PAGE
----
Easy Peasy Chicken or Beef Broth
I’ve been making my own meat & bone broth for over five years. I sometimes like to look back at my precarious beginnings and indulge in the sweet realization of self-improvement. I’ll spare you the details because they would destroy my renowned reputation. This recipe is meant to help you start on the right foot in the world of homemade broth. I’ll provide you with a strong base that will allow you to obtain a successful result. This is starting to sound like a commercial, so let’s get on with the recipe, shall we?
The name of this rule won’t make any sense to you unless you’re knowledgeable in Finnish language, so let me explain. Two years ago my boyfriend and I attended a street food festival in Helsinki called Ravintolapäivä (engl. Restaurant Day), which has been occurring every three months since 2011. The idea behind this event is that anyone can open up a restaurant for the day and sell the food they’ve cooked. Usually people spread the word about their upcoming pop-up restaurants via Facebook events, which is how I got to know that there would be a paleo pop-up selling chicken and beef bone broth. At that point I was pretty satisfied with my own version of chicken broth, which is why I decided to try out their beef broth to see if I could learn anything from it. It was delicious, so I asked the cooks if they’d be so kind to share a few tips with me. They told me they used their grandma’s recipe, who had told them to only use carrot, parsnip and leek. Porkkana, palsternakka and purjo in Finnish.
I’ve been following this rule ever since and it has greatly improved the flavor of my homemade broth.
As important as it is to use the right kind of vegetables, it’s fundamental that you don’t overload the pot with them, and by that I mean using a very small amount. One thing I do is use all the discardable bits such as the peal from one carrot and one parsnip, and the first layer of one leek. Then, I use the rest in other recipes.
By following this tiny piece of advice, you’re not only making sure to get the right meat to vegetable ratio, but you’re also avoiding food waste. I used to add all kinds of root vegetables to the broth, which would then all go to waste once the stock had been strained.
Sources: grandma, who taught me how to make the broth used in sopa de galets, a traditional Catalan soup eaten on Christmas day. She advised me not to add too many vegetables to the soup. I got the idea of using the discardable bits from this video.
This goes both ways. If what you want to make is bone broth, it’s essential to add some meat to give it a nice taste. If, instead, what you want to make is meat broth, I recommend adding a bone or two for added nutrition. Using a whole bird or a bony piece of meat (i.e. ox tail and osso bucco) is perfect.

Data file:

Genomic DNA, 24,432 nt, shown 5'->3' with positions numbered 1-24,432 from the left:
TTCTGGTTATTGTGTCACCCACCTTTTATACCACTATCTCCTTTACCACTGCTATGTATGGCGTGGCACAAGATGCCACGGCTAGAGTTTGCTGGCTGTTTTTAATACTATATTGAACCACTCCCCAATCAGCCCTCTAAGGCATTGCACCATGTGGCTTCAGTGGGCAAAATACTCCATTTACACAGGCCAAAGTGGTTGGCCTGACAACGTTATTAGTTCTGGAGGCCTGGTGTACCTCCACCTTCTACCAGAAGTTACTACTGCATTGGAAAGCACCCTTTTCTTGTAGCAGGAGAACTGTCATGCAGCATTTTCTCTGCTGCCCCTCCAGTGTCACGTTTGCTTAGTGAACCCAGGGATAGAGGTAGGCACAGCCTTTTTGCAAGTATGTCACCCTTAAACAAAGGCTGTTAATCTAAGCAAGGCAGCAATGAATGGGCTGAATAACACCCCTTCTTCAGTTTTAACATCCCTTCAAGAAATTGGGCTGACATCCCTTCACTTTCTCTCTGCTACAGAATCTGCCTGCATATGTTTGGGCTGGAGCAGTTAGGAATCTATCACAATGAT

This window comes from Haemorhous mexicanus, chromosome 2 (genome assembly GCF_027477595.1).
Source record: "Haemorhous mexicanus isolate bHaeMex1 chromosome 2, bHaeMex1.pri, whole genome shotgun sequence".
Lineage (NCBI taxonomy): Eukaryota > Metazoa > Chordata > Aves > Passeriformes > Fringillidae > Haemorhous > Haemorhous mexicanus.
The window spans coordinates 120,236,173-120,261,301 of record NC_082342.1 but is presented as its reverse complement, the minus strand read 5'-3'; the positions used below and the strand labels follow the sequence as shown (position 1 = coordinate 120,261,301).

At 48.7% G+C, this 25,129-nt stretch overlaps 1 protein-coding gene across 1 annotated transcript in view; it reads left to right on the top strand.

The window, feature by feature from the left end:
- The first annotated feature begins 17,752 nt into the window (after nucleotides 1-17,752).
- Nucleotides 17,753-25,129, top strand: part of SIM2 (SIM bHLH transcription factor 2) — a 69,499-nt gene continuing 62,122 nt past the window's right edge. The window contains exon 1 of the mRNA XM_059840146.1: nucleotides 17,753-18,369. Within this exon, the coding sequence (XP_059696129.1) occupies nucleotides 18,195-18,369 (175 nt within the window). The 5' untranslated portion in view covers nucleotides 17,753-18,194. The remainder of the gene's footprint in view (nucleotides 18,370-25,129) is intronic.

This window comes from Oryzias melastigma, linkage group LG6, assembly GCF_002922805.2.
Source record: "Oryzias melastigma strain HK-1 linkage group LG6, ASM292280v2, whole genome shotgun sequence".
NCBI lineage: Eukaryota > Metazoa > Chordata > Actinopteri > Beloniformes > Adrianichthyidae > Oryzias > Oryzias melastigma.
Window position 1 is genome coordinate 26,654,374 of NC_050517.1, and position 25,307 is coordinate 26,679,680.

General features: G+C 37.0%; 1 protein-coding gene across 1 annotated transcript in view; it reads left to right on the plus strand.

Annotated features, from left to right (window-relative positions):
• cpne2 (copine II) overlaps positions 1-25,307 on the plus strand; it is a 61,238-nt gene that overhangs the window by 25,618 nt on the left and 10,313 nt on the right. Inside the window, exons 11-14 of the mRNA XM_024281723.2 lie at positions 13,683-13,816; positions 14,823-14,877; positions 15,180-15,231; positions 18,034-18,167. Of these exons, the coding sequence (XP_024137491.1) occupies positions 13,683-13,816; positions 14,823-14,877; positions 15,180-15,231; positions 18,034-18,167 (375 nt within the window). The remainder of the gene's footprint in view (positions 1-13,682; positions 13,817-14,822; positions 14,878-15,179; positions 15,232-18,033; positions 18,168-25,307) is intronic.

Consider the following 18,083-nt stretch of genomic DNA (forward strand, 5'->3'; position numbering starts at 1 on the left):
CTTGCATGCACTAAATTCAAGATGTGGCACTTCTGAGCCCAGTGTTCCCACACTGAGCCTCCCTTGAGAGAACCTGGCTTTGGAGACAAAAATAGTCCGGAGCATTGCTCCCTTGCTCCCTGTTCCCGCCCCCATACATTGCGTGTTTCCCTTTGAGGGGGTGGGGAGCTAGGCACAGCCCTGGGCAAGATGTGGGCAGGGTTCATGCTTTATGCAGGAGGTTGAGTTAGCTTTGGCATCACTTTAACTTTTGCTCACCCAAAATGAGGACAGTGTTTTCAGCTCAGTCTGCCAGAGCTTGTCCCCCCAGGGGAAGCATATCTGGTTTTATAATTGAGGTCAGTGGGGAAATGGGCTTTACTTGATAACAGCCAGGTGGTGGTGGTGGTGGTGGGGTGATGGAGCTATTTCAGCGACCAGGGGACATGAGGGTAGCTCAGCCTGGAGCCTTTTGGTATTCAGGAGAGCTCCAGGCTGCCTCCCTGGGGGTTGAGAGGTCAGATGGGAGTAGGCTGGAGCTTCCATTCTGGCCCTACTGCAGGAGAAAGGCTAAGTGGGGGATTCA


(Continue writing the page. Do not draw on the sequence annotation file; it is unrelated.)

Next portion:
It’s important to let things simmer for a long time. I’d recommend 10 hours for chicken or meat broth, and 20+ hours for bone broth. If you’re someone who’s been doing homemade broth for some time and would like to upgrade their tools, I’d highly recommend investing in a slow cooker.
Back in the day, I used a dutch oven that I would place on top of the stove. Even though the lid was so heavy, liquid would bubble out of the pot. To avoid that, I’d place two chopsticks between the lid and the pot to let some air flow and avoid spillage. Which in turn meant that I had to keep an eye on it to make sure there was enough water. I actually managed to burn the ingredients three times (two of which happened on the same day). I’d also have to pause during the night and start again the next morning. Thankfully, two years later, my boyfriend and I bought a slow cooker, which allows us to literally let the broth simmer while we’re sleeping. As a student who doesn’t eat at the university cafe and instead preferes to eat her own food, this device has quite literally saved me life.
Now, I’m not an advocate for mindlessly buying stuff. So if you’re someone who just wants to try out this bone broth trend, I’d recommend against purchasing anything and instead using what you already have. Buy according to your present needs, not your hopes or plans for the future.
- 1 whole chicken or a big bony piece of beef
- 1 parsnip peel + discardable bits
- 1 leek outer layer + discardable bits
- 1 carrot peel + discardable bits
- Black pepper corns
- 1 bay leaf
- Place everything into a slow cooker, add water until all the ingredients are fully covered and cover with a lid.
- Cook on low setting for 10 hours.
- Go to bed.
- Wake up the next morning to the smell of delicious broth.
- You’re welcome.